Valence Charge Some metals can form ions in two different ways and have two possible valences; these metals are said to be ?

Valence Charge Some metals can form ions in two different ways and have two possible valences; these metals are said to be multivalent. E.g. the valence of lead is ?

Valence Charge Some metals can form ions in two different ways and have two possible valences; these metals are said to be multivalent. E.g. the valence of lead is 2+ or 4+. To indicate which ion we are dealing with, we write the valence charge in Roman numerals after the name of the metal. E.g. lead (?) or lead (?)

Valence Charge Some metals can form ions in two different ways and have two possible valences; these metals are said to be multivalent. E.g. the valence of lead is 2+ or 4+. To indicate which ion we are dealing with, we write the valence charge in Roman numerals after the name of the metal. E.g. lead (II) or lead (?)

Valence Charge Some metals can form ions in two different ways and have two possible valences; these metals are said to be multivalent. E.g. the valence of lead is 2+ or 4+. To indicate which ion we are dealing with, we write the valence charge in Roman numerals after the name of the metal. E.g. lead (II) or lead (IV)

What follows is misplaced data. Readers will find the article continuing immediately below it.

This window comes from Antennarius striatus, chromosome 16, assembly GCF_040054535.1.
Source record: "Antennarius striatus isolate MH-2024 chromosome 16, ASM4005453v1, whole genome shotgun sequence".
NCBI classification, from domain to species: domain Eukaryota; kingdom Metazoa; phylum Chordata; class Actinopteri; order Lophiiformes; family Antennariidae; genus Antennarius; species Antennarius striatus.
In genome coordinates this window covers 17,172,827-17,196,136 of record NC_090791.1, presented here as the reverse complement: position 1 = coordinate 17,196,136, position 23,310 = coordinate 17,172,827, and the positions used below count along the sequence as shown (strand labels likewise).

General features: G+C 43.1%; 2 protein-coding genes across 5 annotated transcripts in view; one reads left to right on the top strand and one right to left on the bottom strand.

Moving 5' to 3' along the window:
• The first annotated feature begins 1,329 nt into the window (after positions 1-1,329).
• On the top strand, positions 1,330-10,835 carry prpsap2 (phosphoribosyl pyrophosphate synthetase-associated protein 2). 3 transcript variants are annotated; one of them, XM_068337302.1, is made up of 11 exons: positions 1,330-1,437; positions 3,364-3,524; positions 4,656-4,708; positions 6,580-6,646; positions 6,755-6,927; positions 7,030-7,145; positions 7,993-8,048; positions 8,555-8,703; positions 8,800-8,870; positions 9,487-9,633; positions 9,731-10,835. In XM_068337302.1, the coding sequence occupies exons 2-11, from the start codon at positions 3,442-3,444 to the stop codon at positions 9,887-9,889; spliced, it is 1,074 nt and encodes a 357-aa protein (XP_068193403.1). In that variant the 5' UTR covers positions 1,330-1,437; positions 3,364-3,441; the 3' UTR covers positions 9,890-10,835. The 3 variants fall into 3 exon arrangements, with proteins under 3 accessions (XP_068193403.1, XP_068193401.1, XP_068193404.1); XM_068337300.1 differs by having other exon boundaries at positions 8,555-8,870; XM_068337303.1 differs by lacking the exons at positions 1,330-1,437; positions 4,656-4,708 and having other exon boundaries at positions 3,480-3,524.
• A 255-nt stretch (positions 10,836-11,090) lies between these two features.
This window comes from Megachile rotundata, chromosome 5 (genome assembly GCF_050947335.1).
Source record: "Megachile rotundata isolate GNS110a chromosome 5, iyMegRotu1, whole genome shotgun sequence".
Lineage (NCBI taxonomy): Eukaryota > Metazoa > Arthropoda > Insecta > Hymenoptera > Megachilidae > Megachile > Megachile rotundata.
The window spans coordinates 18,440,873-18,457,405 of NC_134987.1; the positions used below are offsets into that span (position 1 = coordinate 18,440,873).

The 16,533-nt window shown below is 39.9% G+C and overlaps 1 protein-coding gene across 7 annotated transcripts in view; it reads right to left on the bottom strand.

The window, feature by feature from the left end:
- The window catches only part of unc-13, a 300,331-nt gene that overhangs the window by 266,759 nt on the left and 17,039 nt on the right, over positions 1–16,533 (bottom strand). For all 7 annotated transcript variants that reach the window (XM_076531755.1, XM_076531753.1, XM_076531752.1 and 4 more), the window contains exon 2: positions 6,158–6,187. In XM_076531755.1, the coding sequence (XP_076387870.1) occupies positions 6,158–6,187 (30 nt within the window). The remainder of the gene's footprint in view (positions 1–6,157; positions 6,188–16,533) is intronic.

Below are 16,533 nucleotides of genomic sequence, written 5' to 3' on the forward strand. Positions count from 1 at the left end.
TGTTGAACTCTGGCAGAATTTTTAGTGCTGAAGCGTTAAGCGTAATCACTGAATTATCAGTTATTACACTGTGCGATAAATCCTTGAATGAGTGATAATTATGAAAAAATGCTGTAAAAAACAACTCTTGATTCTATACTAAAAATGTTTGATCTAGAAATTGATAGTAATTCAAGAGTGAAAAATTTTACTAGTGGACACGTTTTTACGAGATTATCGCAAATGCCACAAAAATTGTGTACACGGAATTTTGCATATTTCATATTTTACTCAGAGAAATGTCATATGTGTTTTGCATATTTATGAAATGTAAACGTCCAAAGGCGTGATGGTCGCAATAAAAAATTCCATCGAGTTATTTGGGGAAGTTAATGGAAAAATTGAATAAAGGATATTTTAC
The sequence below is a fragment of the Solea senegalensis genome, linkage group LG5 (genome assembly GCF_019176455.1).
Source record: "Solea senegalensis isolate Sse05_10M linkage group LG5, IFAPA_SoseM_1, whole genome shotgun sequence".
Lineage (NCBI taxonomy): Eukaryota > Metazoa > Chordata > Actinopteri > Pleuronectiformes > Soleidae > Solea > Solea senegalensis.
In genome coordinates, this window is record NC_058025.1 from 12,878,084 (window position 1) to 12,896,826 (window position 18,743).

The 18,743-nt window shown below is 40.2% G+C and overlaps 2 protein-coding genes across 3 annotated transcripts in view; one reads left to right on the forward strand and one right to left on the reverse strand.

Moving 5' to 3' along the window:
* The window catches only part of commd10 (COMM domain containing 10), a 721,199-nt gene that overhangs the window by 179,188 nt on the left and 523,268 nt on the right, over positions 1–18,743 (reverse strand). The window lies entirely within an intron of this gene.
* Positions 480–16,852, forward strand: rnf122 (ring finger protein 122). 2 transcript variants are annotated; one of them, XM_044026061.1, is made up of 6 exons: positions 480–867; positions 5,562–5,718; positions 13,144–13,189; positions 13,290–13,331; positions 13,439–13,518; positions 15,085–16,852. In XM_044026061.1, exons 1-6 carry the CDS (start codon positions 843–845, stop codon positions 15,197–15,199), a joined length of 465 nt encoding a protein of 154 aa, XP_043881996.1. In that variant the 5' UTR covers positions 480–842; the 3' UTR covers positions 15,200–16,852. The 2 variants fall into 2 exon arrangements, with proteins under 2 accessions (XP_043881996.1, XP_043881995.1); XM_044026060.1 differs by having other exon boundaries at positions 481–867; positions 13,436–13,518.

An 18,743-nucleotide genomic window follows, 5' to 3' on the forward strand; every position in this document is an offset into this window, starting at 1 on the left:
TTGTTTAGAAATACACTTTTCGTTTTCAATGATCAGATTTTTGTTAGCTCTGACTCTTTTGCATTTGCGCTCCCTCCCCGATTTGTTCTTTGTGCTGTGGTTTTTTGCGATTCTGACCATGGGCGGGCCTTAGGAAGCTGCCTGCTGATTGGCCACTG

The How of Ions Atoms that have more electrons in their outer shells than it would take to fill that shell will preferentially gain electrons.

The How of Ions E.g. Chlorine has 7 valence electrons. It would need to gain 1 to fill that shell. So it just gains 1 (that was given up by a metal).

The How of Ions Because chlorine has gained a negatively-charged electron, it now has a negative charge. Negatively-charged ions are called anions.

The How of Ions The elements that form negatively-charged ions are non-metals.

The How of Ions Non-metals, when they form ions, change their names to: the first syllable + the suffix “ide”

Anion names chlorinefluorinebromineoxygensulphurnitrogenphosphorus

chlorinechloride fluorinebromineoxygensulphurnitrogenphosphorus

Anion names chlorinechloride fluorinefluoride bromineoxygensulphurnitrogenphosphorus

Anion names chlorinechloride fluorinefluoride bromine bromide oxygensulphurnitrogenphosphorus

Anion names chlorinechloride fluorinefluoride bromine bromide oxygen oxide sulphurnitrogenphosphorus

Anion names chlorinechloride fluorinefluoride bromine bromide oxygen oxide sulphur sulphide nitrogenphosphorus